Tuesday, November 13, 2012

water and wood

I showed my uncle the pile of wood, which had been sitting in the driveway until I could find the time to put it together.  I described the kind of thing I wanted to build and how I thought it would come together.  There would be questions and problems that would come up, but I had a few tools lying around and felt confident I would be able to cobble something together.

Clio has never been afraid of getting dirty.  She relishes any opportunity to put her hands in water, mud, sand, and anything else that makes us consider how much we care about the clothes she's wearing.  We're thankful for her curiosity and want to encourage her, but playing in and around water can be slightly more traumatic for parents than it is actually dangerous for kids her age.  So we wanted a safe place for her to "splash and splash".

I'd looked up a few different activity tables online and had a short laundry list of materials I'd need to frankenstein something together.  The centerpiece being a plastic tub used for mixing concrete.  After looking at the pile one night after dinner, my uncle offered his help and use of his shop.  I think partially out of concern for my daughter's safety.

The next day, my dad and I drove over early with the raw materials.  Although not a carpenter by trade, my uncle is more than just a hobbyist wood worker.  I'd seen some of the furniture he'd built and spoken briefly with him about it, but not having ever built anything myself, I wasn't really aware of how much really went into their construction.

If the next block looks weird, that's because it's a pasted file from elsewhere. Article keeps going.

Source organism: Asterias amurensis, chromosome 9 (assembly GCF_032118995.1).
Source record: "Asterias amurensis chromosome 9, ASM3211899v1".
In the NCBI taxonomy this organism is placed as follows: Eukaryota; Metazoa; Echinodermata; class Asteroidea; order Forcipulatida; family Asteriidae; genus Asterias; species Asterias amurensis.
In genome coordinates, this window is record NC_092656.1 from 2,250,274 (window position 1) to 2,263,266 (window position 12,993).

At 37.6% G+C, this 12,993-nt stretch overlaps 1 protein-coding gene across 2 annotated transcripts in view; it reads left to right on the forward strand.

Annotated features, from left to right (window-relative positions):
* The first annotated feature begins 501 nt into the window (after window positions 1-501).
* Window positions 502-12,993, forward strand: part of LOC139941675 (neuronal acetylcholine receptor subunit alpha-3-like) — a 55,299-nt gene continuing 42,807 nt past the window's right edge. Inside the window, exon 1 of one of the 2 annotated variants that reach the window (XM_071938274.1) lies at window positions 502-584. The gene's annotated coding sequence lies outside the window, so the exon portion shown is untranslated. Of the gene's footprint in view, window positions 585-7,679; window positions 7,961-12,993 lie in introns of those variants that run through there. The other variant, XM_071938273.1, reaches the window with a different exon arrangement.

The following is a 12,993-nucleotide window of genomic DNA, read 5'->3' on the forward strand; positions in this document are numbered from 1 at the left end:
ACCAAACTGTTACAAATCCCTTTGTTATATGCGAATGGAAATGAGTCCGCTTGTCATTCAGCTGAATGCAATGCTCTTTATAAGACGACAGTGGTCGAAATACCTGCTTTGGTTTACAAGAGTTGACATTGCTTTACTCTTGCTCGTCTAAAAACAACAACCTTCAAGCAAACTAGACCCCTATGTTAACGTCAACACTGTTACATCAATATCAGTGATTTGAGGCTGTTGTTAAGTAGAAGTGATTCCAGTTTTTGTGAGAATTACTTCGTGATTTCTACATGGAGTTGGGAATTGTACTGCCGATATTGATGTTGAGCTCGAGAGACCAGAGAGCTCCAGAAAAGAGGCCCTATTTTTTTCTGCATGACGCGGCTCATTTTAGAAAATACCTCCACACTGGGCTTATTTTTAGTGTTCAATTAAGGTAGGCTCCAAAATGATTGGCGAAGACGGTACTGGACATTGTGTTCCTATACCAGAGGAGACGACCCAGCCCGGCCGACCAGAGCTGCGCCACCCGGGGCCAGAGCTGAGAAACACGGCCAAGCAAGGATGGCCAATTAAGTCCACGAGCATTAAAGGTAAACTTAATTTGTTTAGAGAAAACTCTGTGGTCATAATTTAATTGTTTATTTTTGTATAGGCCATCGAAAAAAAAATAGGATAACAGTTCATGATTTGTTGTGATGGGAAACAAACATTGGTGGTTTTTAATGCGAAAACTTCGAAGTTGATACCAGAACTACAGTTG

Between dinner the previous night and breakfast that morning, he'd gone online and found a few really great activity tables and put together a rough sketch of how we might do something similar.

Once we agreed on the design and got into his shop, he talked me through the steps involved in building it and I realized my original table would have taken forever/looked terrible/injured anyone who came near it.

As a father and grandfather himself, my uncle did a great job predicting the hazards something like this would provide for kids.  Although it added to the already significant time we'd spend, we took the extra steps to lessen the potential harm: routing sharp corners, sanding, covering any exposed hardware, reinforcing the structure.

The end result is now the second best piece of furniture we own.  Clio loves it and spent a lot of the sunny afternoons this year's long summer provided up to her elbows in cold water.  Now that Fall has fallen, we've moved the table indoors and filled it with plastic balls and it continues to be a great  toy for her to enjoy


  1. Awesome job guys! And nice band saw! And is that Festool sander? Swoon.

    Love the reason you needed this activity table in the first place. Little Clio, you messy, curious tike!

    Love and miss you guys. :(

  2. This is great. I'm going to ask my husband to make one for our little guy next summer.

  3. Thanks, Josh. His shop was pretty well stocked. Even his tools had tools.

  4. it is a gorgeous table for your girl.